Cobalt chloride paper tests for the presence of water. If water is present, cobalt chloride will change colors from blue to purple to pink.
When testing for humidity, the experimenter can simply use cobalt chloride paper to detect airborne water particles. Cobalt chloride is an inorganic salt that is bright blue when it is not exposed to humidity. Cobalt chloride paper can be purchased in premade sheets, but it can also be made by dipping paper into a cobalt chloride solution and letting it dry.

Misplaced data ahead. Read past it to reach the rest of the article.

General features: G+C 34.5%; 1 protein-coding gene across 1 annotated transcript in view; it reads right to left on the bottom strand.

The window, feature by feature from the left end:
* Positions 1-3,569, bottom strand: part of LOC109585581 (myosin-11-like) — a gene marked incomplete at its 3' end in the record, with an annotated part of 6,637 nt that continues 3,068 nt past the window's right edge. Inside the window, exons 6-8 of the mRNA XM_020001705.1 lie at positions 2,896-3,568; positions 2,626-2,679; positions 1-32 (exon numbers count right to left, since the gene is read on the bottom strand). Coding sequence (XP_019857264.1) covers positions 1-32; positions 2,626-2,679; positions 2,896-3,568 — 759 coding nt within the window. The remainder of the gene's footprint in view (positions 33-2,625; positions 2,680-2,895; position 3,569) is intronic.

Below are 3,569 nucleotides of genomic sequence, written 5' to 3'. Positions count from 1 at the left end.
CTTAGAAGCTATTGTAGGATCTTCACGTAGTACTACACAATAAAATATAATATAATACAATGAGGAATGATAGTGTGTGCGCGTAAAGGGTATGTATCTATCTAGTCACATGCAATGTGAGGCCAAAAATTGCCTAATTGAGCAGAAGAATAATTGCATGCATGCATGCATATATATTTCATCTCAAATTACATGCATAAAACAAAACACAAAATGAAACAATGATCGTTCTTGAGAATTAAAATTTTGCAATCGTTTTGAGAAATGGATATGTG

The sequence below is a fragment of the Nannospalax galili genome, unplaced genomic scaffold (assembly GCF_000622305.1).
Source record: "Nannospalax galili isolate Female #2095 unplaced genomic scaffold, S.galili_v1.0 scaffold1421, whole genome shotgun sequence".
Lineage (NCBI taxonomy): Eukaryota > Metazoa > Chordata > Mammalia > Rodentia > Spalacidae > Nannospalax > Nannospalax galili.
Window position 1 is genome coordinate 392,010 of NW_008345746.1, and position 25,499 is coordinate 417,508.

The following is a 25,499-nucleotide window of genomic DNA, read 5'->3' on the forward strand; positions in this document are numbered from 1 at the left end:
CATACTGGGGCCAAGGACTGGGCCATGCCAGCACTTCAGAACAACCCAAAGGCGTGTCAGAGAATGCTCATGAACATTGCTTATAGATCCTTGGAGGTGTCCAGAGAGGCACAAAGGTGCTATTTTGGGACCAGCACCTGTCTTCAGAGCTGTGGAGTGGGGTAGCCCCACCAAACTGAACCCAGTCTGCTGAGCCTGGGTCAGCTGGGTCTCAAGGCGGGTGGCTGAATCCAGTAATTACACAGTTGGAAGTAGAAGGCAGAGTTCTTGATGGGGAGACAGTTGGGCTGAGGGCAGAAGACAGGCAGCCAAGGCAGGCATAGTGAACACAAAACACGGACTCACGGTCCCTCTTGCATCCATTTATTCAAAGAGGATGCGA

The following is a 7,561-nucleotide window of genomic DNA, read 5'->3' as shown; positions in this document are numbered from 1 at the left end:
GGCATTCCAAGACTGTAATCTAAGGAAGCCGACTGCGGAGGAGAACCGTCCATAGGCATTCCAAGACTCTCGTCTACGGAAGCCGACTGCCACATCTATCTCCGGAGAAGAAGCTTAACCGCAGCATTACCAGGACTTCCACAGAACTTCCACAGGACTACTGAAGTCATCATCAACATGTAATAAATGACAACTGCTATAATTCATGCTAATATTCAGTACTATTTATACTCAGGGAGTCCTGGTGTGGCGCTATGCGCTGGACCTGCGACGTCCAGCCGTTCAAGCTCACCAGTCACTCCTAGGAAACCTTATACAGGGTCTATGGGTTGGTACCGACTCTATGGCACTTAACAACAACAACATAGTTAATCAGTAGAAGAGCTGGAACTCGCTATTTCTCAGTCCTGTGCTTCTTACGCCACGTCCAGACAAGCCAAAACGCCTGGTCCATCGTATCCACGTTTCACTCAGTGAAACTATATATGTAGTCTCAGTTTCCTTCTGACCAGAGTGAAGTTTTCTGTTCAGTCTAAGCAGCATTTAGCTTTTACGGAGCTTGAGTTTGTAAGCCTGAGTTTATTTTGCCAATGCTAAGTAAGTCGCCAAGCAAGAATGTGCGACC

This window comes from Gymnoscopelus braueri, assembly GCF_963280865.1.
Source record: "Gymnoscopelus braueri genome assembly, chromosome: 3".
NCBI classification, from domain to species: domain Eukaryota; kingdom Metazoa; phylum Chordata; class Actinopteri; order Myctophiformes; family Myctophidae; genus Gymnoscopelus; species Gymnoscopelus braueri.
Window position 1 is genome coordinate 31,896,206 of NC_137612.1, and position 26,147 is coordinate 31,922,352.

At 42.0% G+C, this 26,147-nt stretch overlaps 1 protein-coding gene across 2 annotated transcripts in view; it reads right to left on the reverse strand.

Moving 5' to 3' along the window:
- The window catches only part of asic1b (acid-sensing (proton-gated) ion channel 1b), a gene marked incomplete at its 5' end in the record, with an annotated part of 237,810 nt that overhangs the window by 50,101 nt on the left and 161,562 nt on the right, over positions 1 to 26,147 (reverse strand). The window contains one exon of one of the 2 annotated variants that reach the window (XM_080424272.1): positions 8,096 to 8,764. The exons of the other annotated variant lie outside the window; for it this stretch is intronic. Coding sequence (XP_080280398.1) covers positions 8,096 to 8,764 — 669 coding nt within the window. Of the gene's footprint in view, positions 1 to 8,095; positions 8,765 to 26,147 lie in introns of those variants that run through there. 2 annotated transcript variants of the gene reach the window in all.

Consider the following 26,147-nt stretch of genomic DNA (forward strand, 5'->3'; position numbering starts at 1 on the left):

As humidity increases, cobalt chloride will shift from blue to pink, with a purplish color serving as the mid-phase hue between these two colors. According to the American Chemistry Council, cobalt chloride has a crystalline structure that changes as the molecules shift to make room for water molecules, leading to the color change that makes this substance ideal for detecting the presence of humidity.
When heated, wet cobalt chloride paper can turn back from pink to blue as the water molecules are burned off and the original crystalline structure of the chemical is restored.
Named for a shade of blue, cobalt chloride in liquid or paper form is toxic when ingested. When conducting experiments, wearing gloves can ensure the substance doesn't transfer to hands.